By Catelyn Turner
The past week has brought a few chilly mornings, as well as the thoughts that winter is coming sooner than we think. It feels like just last week we were having 70 – 80-degree weather! The brisk mornings we have had have meant wearing a light jacket on the commute to work, but just because we are cold doesn’t mean our cattle are cold, yet. Cattle typically have a lower comfort level at around 20 – 30 degrees Fahrenheit, as long as the weather conditions are dry with little to no wind chill. Once the temperature drops below this range cattle will need more feed for energy, or they will start to use their stored fat to maintain their body temperature. Planning for the winter season is always a good idea, especially when it comes to keeping our cows in an adequate Body Condition Score (BCS) range prior to calving.
The key to it all, in my opinion, is planning ahead. It is way easier and less stressful if we have a plan in place and have evaluated the management techniques that we wish to utilize versus riding it out and then discovering a problem. Trying to find a solution in the middle of the cold winter is way more difficult than preventing any problems that could arise in the first place. One thing we can do prior to winter feeding is group our cattle with similar BCS scores and feed them accordingly. It can be cost effective because it allows us to adjust thin cows body condition, while feeding fatter cows in a manner that maintains their BCS and not pouring the feed to all of them. Who wants to do that?
There are six critical areas that we need to look at when body condition scoring cattle. BCS scores allow us to estimate energy reserves in the form of fat and muscle. Through evaluating the critical areas that include the back, tail head, pins, hooks, ribs and brisket, we can determine the fat cover and place cattle between the range of 1-9. One being emaciated and nine being very fat. The average beef cow falls between the 5-6 range and have a good overall appearance with fat over their hooks and pins and their backbones are not visible. Cattle in this range are in the most ideal condition for reproductive health and have little to no problems being rebred.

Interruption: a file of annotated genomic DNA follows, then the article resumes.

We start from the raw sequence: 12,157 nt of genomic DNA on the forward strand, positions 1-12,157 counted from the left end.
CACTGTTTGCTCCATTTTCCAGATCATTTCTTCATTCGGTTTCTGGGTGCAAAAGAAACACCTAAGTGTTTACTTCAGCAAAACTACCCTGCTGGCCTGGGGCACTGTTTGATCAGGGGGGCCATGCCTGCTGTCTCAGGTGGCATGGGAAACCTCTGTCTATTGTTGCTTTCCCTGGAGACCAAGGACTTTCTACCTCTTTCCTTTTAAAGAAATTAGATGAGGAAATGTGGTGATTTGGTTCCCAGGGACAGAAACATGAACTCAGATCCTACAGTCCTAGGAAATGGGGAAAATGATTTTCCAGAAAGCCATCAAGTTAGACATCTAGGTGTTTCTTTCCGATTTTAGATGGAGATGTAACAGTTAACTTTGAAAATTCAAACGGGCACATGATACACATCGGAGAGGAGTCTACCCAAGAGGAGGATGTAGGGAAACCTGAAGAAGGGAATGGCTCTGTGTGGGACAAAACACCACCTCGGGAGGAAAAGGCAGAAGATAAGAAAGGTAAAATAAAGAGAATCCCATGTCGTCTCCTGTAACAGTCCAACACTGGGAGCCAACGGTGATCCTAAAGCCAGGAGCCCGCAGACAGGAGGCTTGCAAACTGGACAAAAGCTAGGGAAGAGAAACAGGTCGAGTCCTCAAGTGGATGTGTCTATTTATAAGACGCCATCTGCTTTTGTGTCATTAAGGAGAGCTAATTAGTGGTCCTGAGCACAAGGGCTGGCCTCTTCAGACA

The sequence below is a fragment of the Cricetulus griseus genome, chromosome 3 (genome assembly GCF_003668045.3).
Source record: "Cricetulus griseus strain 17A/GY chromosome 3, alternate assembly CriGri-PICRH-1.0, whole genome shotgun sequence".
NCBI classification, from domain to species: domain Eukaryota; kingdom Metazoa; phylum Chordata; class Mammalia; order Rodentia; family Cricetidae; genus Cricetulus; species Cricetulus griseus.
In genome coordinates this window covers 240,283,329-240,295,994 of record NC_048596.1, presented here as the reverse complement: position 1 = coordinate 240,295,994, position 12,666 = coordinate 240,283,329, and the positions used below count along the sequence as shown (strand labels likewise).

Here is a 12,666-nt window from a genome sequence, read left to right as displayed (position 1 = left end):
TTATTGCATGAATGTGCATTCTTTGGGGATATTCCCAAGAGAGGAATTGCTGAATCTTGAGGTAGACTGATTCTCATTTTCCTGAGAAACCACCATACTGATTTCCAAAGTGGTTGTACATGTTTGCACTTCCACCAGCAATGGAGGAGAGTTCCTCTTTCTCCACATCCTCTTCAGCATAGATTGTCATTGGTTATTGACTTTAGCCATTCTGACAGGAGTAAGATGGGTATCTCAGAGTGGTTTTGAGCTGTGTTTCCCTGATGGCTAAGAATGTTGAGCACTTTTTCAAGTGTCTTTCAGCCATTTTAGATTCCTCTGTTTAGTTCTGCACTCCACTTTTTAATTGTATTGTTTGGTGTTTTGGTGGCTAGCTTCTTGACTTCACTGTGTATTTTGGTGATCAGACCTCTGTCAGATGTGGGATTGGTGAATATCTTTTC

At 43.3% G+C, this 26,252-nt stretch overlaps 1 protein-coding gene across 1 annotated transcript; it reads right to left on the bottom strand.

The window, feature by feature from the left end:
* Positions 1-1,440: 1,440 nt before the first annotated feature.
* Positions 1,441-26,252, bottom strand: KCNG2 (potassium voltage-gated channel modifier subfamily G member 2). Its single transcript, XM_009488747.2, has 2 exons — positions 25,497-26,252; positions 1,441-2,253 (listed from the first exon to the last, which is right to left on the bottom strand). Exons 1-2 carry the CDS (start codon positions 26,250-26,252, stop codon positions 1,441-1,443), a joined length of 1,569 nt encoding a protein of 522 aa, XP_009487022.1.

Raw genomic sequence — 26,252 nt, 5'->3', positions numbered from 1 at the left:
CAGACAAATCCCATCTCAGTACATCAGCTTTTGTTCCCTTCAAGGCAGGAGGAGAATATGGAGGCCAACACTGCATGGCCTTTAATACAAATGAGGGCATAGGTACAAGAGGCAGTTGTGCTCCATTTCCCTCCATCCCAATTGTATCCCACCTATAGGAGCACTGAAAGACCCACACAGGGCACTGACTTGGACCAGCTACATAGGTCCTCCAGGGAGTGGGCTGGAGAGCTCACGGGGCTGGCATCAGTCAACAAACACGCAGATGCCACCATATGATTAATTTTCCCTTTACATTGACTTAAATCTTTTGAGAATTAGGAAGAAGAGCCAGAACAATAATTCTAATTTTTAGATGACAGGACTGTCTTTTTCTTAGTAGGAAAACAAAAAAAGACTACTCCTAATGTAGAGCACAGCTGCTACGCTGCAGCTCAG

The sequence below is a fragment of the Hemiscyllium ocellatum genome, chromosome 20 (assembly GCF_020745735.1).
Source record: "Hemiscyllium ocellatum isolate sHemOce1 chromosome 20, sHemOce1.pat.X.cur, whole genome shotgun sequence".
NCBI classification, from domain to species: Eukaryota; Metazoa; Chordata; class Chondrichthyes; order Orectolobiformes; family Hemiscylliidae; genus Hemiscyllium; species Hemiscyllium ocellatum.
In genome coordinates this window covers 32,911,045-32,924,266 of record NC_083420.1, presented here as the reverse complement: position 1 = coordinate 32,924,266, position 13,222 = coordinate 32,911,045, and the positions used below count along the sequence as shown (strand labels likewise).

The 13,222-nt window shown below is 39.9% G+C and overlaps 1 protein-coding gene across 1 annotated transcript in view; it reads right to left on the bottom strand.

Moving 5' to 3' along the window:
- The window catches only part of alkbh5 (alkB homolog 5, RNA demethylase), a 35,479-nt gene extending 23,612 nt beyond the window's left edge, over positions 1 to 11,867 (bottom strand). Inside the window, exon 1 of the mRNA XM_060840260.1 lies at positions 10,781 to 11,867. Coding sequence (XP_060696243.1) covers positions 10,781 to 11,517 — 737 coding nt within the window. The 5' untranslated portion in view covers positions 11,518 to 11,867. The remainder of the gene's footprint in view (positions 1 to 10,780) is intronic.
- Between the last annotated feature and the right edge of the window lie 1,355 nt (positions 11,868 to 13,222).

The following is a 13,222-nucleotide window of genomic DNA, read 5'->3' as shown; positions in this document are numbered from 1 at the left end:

We tend to consider a change in one BCS unit as being the equivalent of 70 – 100 lbs. If we have a cow who is a three heading into winter prior to calving, we would like to bump up that BCS score at least to a four if not a five. That is a weight gain range of 70-200 pounds! How much feed do you think that would take to accomplish? Most of the calf’s growth will occur in the last few months of pregnancy and her nutritional needs will increase as well. It is harder for her body to gain weight during this time, as the growing calf requires more and more of her energy. She is better off if her BCS is already a little higher before going into the end of her pregnancy. Wouldn’t it be easier (not to mention cheaper) to utilize the resources that we have right on the farm prior to this occurring, such as grouping cows with similar BCS and feeding higher quality feed, utilizing stockpiled forages, feeding corn, and/or early weaning? Spring and fall are the two best seasons that we can add weight through grazing.
The grazing method you choose needs to be one that works for you. Every farm and every herd are different. Just like the answer to the question, “What do I need to do this winter, since hay quality is poor?”, every answer is different because it needs to be tailored to a herd’s individual needs. There is no quick fix to compensate for the abnormal hay-making season we had this summer. This is where working with your local Extension Office comes in handy while formulating a plan to accommodate your specific needs.
Source : osu.edu